As illustrated in FIG. 5, the interior surface 31 of the planar member 30 is a flat surface and designed, along with the sleeve 42 (FIG. 6), to be placed flush and comfortably against the leg (FIGS. 1 and 9).

Turning to FIG. 7, the hand unit 28 is more clearly illustrated. The hand unit 28 has a wrist section 76, finger sections 78, thumb section 79, and a palm section 80 each coacting to receive a hand 82 (FIG. 1) of a climber 20 therein. The wrist section 76 provides an opening 75 to accommodate entry of the hand of the climber 20. The finger sections 78 total four and are designed to individually receive each finger of a climber 20. Likewise, the thumb section 79 is designed to receive the thumb of a climber 20. Located within each finger section 78 and thumb section 79 are magnets 84. The magnets 84 are preferably positioned in the center of the finger section 78 and thumb section 79 adjacent to the palm section 80 of the hand. In the preferred embodiment, the magnets 84 are made of the same type of material as magnets 38.

Located within the palm section 80 are magnets 86 and 88. Magnet 86, in a non-limiting example, provides an arc 90 that is ergonomically designed to be placed within the palm section 80 at the base of the thumb section 79. Magnet 88 is elongated and spans substantially the length between the finger sections 78 and wrist section 76. Magnets 86 and 88 are also made of the same type of material as magnets 38. Alternatively, magnet 86 and magnet 88 may be any shape provided both magnets do not exceed the size of the palm section 80. In the preferred embodiment, magnets 84, magnet 86, and magnet 88 coact to provide sufficient magnetic strength to hold the hand 82 of the climber 20 to the magnetic or ferromagnetic structure 22.

The hand unit 28 is provided with hand straps 92 and 94 to securely tighten the hand unit 28 to the hand 82 of the climber 20. Strap 92 is an elongated member having fasteners 96 and 98 located on opposite sides of the strap 92 from one another. Fastener 96 and 98 each consist of a strip of nylon having a surface of minute hooks that enable it to be fastened to a corresponding strip nylon having a like surface. In the preferred embodiment, fasteners 96 and 98 are made of Velcro® which is a federally registered trademark owned by Velcro Industries located in the Netherlands. In use, strap 92 is wrapped around the exterior of the wrist section 76 thereby securely tightening the wrist section 76 around the wrist of the climber 20. Once the strap 92 is tightened to its desired pressure, fastener 96 of strap 92 is fastened to fastener 98 for holding the strap 92 in its desired position. To release the strap 92, fastener 98 is merely pulled away from fastener 96 to separate the surfaces thereby releasing the pressure on the wrist section 76. Likewise, strap 94 is secured to the back side of the hand unit 28 as illustrated in FIG. 8.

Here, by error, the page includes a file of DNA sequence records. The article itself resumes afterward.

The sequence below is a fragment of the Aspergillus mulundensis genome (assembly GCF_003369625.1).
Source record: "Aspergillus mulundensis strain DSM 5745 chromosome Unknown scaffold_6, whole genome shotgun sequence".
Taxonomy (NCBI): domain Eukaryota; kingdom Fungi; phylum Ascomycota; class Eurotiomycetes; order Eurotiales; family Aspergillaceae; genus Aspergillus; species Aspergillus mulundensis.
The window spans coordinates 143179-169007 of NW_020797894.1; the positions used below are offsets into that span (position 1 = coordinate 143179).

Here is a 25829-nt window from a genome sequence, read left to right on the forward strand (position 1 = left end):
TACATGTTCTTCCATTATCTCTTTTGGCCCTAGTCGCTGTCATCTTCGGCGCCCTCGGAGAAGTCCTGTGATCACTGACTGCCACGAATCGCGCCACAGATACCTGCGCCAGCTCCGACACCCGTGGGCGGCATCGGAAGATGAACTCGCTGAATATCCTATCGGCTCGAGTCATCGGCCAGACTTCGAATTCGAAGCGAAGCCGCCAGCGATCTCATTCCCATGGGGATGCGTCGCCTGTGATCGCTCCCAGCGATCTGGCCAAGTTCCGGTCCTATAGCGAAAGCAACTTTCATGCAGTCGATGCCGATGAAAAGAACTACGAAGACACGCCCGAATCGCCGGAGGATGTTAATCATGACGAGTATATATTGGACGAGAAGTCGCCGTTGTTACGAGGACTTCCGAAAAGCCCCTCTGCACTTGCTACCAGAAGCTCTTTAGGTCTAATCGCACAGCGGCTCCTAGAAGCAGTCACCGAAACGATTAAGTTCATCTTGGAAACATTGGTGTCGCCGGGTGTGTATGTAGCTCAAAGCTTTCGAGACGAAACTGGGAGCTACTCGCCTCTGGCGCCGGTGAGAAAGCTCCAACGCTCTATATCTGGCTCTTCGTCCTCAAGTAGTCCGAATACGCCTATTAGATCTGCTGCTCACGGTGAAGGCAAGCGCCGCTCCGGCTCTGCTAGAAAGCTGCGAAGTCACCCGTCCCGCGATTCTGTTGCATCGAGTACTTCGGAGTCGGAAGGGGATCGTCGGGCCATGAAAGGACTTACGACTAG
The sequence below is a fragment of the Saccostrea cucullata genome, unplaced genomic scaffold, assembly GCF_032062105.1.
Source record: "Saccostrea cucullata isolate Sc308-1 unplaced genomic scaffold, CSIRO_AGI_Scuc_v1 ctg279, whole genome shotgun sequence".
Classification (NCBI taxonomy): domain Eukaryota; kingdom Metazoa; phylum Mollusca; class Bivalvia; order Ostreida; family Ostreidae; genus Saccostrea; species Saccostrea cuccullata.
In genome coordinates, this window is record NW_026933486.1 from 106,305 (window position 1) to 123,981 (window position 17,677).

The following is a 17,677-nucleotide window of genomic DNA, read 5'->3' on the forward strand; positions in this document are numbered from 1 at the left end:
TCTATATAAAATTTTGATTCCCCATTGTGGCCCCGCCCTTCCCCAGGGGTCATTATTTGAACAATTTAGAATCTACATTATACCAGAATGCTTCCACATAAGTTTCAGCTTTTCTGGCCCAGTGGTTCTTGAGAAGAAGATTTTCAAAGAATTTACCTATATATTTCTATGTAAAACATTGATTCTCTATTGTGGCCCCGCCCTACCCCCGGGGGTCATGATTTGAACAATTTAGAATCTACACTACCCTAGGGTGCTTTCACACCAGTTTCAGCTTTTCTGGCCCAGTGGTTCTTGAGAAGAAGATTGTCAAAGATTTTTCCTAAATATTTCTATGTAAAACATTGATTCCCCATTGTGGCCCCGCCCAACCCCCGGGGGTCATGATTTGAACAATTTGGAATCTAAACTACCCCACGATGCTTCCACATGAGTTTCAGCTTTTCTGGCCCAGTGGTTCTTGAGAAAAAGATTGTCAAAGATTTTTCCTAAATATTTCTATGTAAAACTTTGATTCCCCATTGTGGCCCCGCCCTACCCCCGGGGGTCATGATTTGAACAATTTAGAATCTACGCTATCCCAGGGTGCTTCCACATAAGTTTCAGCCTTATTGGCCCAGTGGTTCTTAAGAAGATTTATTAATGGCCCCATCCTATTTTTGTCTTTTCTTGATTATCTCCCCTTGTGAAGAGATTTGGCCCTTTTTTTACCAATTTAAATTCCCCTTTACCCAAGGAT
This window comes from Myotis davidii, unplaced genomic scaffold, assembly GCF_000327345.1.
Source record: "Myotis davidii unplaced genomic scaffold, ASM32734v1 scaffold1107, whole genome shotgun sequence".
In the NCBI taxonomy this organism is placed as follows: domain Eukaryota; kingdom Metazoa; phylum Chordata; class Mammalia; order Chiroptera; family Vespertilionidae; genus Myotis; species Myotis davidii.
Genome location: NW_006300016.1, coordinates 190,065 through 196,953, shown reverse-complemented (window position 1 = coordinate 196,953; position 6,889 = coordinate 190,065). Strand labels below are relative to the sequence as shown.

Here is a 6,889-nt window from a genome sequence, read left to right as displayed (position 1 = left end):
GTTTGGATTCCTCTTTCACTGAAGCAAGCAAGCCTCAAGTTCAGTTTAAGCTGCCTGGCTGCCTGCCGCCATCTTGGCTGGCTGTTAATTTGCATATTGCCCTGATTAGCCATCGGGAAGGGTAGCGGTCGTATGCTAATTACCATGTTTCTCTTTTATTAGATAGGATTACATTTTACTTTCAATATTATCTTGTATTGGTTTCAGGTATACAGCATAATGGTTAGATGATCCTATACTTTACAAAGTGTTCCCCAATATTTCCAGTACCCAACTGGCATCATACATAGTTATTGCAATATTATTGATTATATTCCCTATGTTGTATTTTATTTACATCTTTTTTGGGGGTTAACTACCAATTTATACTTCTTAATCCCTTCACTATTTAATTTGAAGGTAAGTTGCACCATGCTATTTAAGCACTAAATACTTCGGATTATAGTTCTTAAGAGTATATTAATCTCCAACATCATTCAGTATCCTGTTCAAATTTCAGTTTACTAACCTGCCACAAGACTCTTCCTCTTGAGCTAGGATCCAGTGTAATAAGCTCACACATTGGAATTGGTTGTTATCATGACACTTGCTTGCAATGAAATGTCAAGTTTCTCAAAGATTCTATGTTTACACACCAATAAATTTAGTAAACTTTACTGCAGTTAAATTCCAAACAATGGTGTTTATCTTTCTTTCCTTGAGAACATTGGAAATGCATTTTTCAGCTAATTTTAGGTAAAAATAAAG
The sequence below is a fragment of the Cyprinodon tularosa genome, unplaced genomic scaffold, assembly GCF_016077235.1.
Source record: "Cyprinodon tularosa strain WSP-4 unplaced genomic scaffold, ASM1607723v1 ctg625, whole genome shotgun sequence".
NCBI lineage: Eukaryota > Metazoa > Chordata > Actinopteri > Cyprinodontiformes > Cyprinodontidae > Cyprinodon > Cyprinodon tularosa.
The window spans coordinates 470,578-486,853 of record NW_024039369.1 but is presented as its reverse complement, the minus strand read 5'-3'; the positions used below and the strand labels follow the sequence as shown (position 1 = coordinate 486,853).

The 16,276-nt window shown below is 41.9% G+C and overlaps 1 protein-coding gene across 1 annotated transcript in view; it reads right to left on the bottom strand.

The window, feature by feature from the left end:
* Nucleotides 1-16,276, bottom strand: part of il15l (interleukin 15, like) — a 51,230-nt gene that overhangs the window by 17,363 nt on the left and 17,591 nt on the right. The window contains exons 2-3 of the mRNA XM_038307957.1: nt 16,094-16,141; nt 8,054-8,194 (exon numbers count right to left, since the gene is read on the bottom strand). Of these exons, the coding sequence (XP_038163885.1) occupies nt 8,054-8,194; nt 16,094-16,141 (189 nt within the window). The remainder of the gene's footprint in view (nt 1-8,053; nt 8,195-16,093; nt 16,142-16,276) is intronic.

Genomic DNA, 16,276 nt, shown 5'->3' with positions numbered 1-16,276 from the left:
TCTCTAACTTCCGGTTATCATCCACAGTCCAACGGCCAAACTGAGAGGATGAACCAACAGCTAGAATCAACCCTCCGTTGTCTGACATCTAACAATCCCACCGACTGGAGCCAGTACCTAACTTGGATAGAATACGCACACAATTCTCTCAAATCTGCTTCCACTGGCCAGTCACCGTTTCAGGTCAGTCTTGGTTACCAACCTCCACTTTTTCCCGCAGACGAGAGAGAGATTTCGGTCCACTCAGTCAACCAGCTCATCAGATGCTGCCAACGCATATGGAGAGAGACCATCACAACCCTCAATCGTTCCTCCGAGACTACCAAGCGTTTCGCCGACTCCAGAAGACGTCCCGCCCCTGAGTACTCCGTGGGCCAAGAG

To use Applicant's climbing device, the hand unit 28 is affixed to each hand 82 of the climber 20 and the leg unit 26 is affixed to each leg 41 of the climber 20. With respect to the leg unit 26, the straps 44 and 46 wrap around the base of the knee 36 of the leg 41 of the climber 20 and are secured by the resulting buckle as formed by the key clasp 58 and locking sleeve 54 (i.e., first securing means). Likewise, straps 48 and 50, in close proximity above the foot 100, wrap around the leg 41 of the climber 20 and are secured by the resulting buckle as formed by the key clasp 58 and locking sleeve 54 (i.e., second securing means). Lastly, straps 68 and 72 wrap around the foot 100 of the climber 20 and are secured by the resulting buckle as formed by the key clasp 70 and locking sleeve 74 (i.e., third securing means). This third securing means securely tightens the foot 100 of the climber 20 to the platform 66 of the leg unit 26. The combination of all three securing means enables the leg unit 26 to be securely tightened to the leg 41 of the climber 20.

With the climbing device 24 secured, the climber 20 is ready to begin climbing. Upon approaching the magnetic or ferromagnetic structure 22, the hands 82 are raised in the air with the first hand engaging the structure 22 using the hand unit 28. The hand unit 28 utilizes the magnets 84, magnet 86, and magnet 88 to attract the magnetic structure 22 and retaining the first hand to the structure 22. The second hand likewise engages the structure 22. Once both hands are engaged, the first leg of the climber 20 is lifted for engaging the structure 22. With the foot 100 pointing slightly outward and with the exterior side 33 of the leg unit facing the structure 22, the magnets 38 attract the magnetic structure 22 for retaining the first leg to the structure 22 as illustrated in FIG. 9. With the first hand, the second hand, and the first leg attached to the structure 22, the weight of the climber 20 can be supported thereby enabling the climber 20 to lift the second leg and likewise attach it to the structure 22. When all the limbs of the climber 20 are attached to the structure 22, the climber 20 has a spider-like appearance on the structure 22 as illustrated in FIGS. 1 and 2. In the preferred embodiment, all the magnets 38 in the leg unit 26 and the magnets 84, 86, and 88 combine to provide sufficient magnetic strength to support the weight of the climber 20 on the magnetic or ferromagnetic structure 22.